Tuesday, August 23, 2011

book review: Far to Go by Alison Pick

Far to Go: A Novel (P.S.)The backstory: Far to Go is on the 2011 Booker Prize longlist. 

The basics: Set in Czechoslovakia during World War II, Far to Go follows the Bauer family: Pavel, his wife Anneliese, their son, and governess Marta through the Nazi invasion. In alternating sections, the reader gets glimpses into the research of a historian fascinated by the Kindertransport.

My thoughts: The plot of Far to Go is somewhat familiar ground. The Czechoslovakia setting was new to me, and I enjoyed seeing the war from this vantage point. My favorite part of this novel was the exploration of the theme of Jewishness, and the notion of distinguishing between identity and behavior. I found myself enjoying the contemplative scenes more. I was most drawn to Marta and her observations of the family and town.

Two of the plot devices distracted me from thoroughly engaging with the story, however. I found the modern scenes disjointed and distracting. It was clear the historian was relevant to the main story, but the lack of clues made the narrative muddier rather than enhancing it. Similarly, I was bothered by Marta's illusions to past secrets. If she referred to them less frequently, I think the planted nuggets of information would have been more effective. As it is, I found the clues somewhat distracting.

I liked Far to Go most when the action was happening in the historical sections. I found myself clearly picturing the scenes in Czechoslovakia, and I became quite caught up in the suspense. Overall, the reading experience was somewhat inconsistent. I loved parts of the book, but I also some parts a bit slow. Pick is a strong writer, and I found her best writing to be during Marta's observations, which perhaps explains why Marta was the character I found most enjoyable.

Favorite passage: "People's lives, their infinitely tangled histories, are almost impenetrable--to themselves, let alone to an outsider. My students, of course, would cringe to hear me say this, so full of optimism are they about the historical method. Some still believe in the idea of truth; some, even, that they will find it."

The verdict: Far to Go will enthrall historical fiction fans with its rich setting and characters. Although I'm normally a fan of novels that alternate past and present, I found the modern scenes distracting and somewhat awkward here. The historical elements were good, but this disconnect kept me from truly embracing the narrative.

Rating: 4 stars (out of 5)
Length: 336 pages
Publication date: April 19, 2011
Source: my local public library

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  1. This is the first I've heard of this one, and although I'd love to read it, I was just thinking that this will probably be one of the wish listed books (along with so many others) that I'll just never get too...makes me sad.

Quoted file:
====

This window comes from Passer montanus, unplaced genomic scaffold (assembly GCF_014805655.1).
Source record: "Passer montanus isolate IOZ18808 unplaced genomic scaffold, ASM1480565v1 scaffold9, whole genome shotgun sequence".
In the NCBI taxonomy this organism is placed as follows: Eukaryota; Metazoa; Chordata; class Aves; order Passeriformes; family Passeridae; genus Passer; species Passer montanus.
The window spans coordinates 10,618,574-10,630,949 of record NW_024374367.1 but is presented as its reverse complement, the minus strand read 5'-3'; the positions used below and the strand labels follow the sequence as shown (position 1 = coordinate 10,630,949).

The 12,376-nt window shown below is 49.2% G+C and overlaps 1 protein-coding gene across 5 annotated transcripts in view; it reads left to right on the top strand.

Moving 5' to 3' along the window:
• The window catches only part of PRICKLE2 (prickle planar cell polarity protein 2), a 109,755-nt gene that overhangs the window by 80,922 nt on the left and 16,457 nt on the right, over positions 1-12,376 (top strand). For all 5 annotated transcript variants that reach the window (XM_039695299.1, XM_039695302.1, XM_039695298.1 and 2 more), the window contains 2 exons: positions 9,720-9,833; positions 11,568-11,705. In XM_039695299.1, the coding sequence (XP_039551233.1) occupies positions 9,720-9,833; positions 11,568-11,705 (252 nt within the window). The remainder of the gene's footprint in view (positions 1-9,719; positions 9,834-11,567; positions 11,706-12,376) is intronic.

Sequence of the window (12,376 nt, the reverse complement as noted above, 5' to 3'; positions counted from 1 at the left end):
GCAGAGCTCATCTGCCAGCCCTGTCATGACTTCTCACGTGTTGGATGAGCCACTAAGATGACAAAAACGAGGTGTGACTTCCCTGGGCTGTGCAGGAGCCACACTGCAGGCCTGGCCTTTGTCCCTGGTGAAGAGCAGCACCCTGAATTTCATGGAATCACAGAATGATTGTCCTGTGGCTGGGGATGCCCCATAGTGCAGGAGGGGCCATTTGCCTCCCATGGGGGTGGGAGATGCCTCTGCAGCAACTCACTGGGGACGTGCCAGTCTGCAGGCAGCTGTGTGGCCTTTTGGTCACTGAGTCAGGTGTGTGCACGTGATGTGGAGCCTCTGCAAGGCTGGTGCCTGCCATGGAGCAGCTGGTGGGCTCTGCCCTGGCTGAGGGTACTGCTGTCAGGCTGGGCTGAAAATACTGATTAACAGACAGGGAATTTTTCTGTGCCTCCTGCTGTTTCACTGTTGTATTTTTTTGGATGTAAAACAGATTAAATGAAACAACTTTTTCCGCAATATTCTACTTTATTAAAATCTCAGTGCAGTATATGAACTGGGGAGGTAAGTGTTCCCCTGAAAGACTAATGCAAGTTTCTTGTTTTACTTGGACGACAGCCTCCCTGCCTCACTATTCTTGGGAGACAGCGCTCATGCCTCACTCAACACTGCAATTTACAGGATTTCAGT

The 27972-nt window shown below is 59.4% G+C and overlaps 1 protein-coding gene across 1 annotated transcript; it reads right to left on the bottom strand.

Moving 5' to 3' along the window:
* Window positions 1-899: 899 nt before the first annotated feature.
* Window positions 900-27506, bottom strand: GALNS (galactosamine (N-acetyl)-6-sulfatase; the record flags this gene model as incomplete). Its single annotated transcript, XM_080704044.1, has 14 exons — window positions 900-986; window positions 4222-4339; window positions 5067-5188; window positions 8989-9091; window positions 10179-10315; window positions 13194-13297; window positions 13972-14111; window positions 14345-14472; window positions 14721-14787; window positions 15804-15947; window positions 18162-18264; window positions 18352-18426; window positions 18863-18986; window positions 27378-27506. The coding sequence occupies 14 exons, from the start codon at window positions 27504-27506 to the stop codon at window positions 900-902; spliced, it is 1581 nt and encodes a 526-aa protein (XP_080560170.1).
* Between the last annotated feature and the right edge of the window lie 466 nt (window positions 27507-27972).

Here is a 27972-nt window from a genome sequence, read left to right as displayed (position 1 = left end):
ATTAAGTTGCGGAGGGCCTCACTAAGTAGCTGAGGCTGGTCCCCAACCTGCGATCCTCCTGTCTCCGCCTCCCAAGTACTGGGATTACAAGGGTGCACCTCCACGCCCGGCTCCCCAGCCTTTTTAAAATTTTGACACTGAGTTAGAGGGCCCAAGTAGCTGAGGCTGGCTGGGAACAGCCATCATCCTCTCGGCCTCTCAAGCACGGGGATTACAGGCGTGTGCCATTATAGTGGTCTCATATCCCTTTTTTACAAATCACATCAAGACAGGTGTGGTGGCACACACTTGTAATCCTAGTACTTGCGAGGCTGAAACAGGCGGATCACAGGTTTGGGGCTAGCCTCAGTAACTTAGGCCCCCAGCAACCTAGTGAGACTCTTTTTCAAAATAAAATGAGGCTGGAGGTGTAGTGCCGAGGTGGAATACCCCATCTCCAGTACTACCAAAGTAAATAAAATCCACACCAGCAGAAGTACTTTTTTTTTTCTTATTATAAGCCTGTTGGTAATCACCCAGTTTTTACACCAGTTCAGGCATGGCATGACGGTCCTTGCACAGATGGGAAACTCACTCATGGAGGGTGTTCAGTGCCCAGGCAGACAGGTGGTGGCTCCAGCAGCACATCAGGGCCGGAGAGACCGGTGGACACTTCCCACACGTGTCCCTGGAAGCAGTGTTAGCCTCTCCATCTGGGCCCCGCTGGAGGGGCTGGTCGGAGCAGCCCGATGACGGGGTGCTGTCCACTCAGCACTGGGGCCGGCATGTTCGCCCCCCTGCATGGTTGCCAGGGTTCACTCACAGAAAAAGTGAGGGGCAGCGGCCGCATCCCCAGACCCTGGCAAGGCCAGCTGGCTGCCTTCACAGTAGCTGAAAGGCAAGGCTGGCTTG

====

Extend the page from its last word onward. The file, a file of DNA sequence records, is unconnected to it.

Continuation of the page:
2. I have this one to be reviewed myself, and I'm glad you at least mostly liked it. The modern narrative worries me, though - those always have to be very well done for me to actually enjoy them. It sounds like this one isn't.

  3. Though the Czechoslovakia setting does give this an original spin, I'm rather mistrustful about books with historical fiction stories alongside "modern" ones. I've found that I rarely like the modern story while I almost always connect with the historical fiction aspect. Far to Go, meanwhile, doesn't sound original enough in other regards to warrant a read... it sounds exactly like many other books with similar themes I've read in the past and based on your reviews, these books were probably better done...

  4. I also sometimes have problems with dual narratives, because I always enjoy one section more than the other. Usually it's the historical side. It sounds like this was a really interesting read, but a little unbalanced. I probably won't read this one because I am just sort of burnt out on all the WWII books right now

  5. Sounds interesting, although I've seen another cool review that didn't like the dual story lines either. I might pass on this, although I'll give it a peek at the library to see if I'm grabbed.

  6. I really enjoyed this book and loved Pick's writing. I, too, found the modern, current scenes strange in that they didn't really fit in and broke the flow of the book for me. I think I would have preferred if there wasn't quite so many of them, maybe just at the beginning and end of the book.

  7. I do like to read pretty much anything set during WWII, so I will probably want to give this one a go :)

  8. I was disappointed with the modern story too. I'd much rather have had the period narrative carry on a little longer, maybe with just an afterword.

  9. I agree the modern narrative wasn't as gripping, but it didn't bother me too much. Overall, I loved the book. I've linked to your review on War Through the Generations.

  10. I loved this one, though I agree the modern setting was somewhat distracting. Still I'm glad that you liked it, if not loved it.


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